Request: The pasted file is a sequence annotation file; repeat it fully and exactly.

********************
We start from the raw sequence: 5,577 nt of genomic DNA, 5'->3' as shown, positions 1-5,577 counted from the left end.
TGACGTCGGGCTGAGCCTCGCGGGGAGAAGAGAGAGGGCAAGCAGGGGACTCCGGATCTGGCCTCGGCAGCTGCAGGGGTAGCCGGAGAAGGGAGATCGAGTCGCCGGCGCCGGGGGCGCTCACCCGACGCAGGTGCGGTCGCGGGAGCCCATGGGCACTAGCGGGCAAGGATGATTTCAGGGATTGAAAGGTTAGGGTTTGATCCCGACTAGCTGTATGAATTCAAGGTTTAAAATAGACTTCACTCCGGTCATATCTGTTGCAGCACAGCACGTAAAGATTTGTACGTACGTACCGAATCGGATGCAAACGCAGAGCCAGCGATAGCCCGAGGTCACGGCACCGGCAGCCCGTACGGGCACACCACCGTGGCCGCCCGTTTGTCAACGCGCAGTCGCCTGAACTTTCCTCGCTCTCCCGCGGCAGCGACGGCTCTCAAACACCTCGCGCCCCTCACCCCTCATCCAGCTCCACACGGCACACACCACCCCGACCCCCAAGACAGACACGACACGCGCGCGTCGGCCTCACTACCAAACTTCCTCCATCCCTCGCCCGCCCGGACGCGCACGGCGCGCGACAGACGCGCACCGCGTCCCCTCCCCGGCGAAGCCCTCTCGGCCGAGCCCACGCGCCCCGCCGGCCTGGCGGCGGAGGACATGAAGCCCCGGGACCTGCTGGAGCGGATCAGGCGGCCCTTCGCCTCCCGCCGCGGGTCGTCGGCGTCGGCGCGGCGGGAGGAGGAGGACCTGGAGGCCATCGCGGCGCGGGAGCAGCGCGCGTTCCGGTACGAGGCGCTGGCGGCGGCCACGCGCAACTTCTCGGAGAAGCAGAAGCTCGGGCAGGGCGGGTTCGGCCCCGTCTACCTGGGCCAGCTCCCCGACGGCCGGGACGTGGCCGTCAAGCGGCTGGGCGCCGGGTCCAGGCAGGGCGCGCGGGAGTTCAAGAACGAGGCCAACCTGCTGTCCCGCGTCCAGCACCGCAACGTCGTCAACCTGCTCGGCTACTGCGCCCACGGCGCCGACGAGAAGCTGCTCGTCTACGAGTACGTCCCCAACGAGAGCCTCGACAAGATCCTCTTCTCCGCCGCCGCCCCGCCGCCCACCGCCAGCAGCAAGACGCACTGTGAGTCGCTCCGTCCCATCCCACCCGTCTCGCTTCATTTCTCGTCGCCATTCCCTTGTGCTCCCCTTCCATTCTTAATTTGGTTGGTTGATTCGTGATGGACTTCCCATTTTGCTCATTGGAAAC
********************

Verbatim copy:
We start from the raw sequence: 5,577 nt of genomic DNA, 5'->3' as shown, positions 1-5,577 counted from the left end.
TGACGTCGGGCTGAGCCTCGCGGGGAGAAGAGAGAGGGCAAGCAGGGGACTCCGGATCTGGCCTCGGCAGCTGCAGGGGTAGCCGGAGAAGGGAGATCGAGTCGCCGGCGCCGGGGGCGCTCACCCGACGCAGGTGCGGTCGCGGGAGCCCATGGGCACTAGCGGGCAAGGATGATTTCAGGGATTGAAAGGTTAGGGTTTGATCCCGACTAGCTGTATGAATTCAAGGTTTAAAATAGACTTCACTCCGGTCATATCTGTTGCAGCACAGCACGTAAAGATTTGTACGTACGTACCGAATCGGATGCAAACGCAGAGCCAGCGATAGCCCGAGGTCACGGCACCGGCAGCCCGTACGGGCACACCACCGTGGCCGCCCGTTTGTCAACGCGCAGTCGCCTGAACTTTCCTCGCTCTCCCGCGGCAGCGACGGCTCTCAAACACCTCGCGCCCCTCACCCCTCATCCAGCTCCACACGGCACACACCACCCCGACCCCCAAGACAGACACGACACGCGCGCGTCGGCCTCACTACCAAACTTCCTCCATCCCTCGCCCGCCCGGACGCGCACGGCGCGCGACAGACGCGCACCGCGTCCCCTCCCCGGCGAAGCCCTCTCGGCCGAGCCCACGCGCCCCGCCGGCCTGGCGGCGGAGGACATGAAGCCCCGGGACCTGCTGGAGCGGATCAGGCGGCCCTTCGCCTCCCGCCGCGGGTCGTCGGCGTCGGCGCGGCGGGAGGAGGAGGACCTGGAGGCCATCGCGGCGCGGGAGCAGCGCGCGTTCCGGTACGAGGCGCTGGCGGCGGCCACGCGCAACTTCTCGGAGAAGCAGAAGCTCGGGCAGGGCGGGTTCGGCCCCGTCTACCTGGGCCAGCTCCCCGACGGCCGGGACGTGGCCGTCAAGCGGCTGGGCGCCGGGTCCAGGCAGGGCGCGCGGGAGTTCAAGAACGAGGCCAACCTGCTGTCCCGCGTCCAGCACCGCAACGTCGTCAACCTGCTCGGCTACTGCGCCCACGGCGCCGACGAGAAGCTGCTCGTCTACGAGTACGTCCCCAACGAGAGCCTCGACAAGATCCTCTTCTCCGCCGCCGCCCCGCCGCCCACCGCCAGCAGCAAGACGCACTGTGAGTCGCTCCGTCCCATCCCACCCGTCTCGCTTCATTTCTCGTCGCCATTCCCTTGTGCTCCCCTTCCATTCTTAATTTGGTTGGTTGATTCGTGATGGACTTCCCATTTTGCTCATTGGAAAC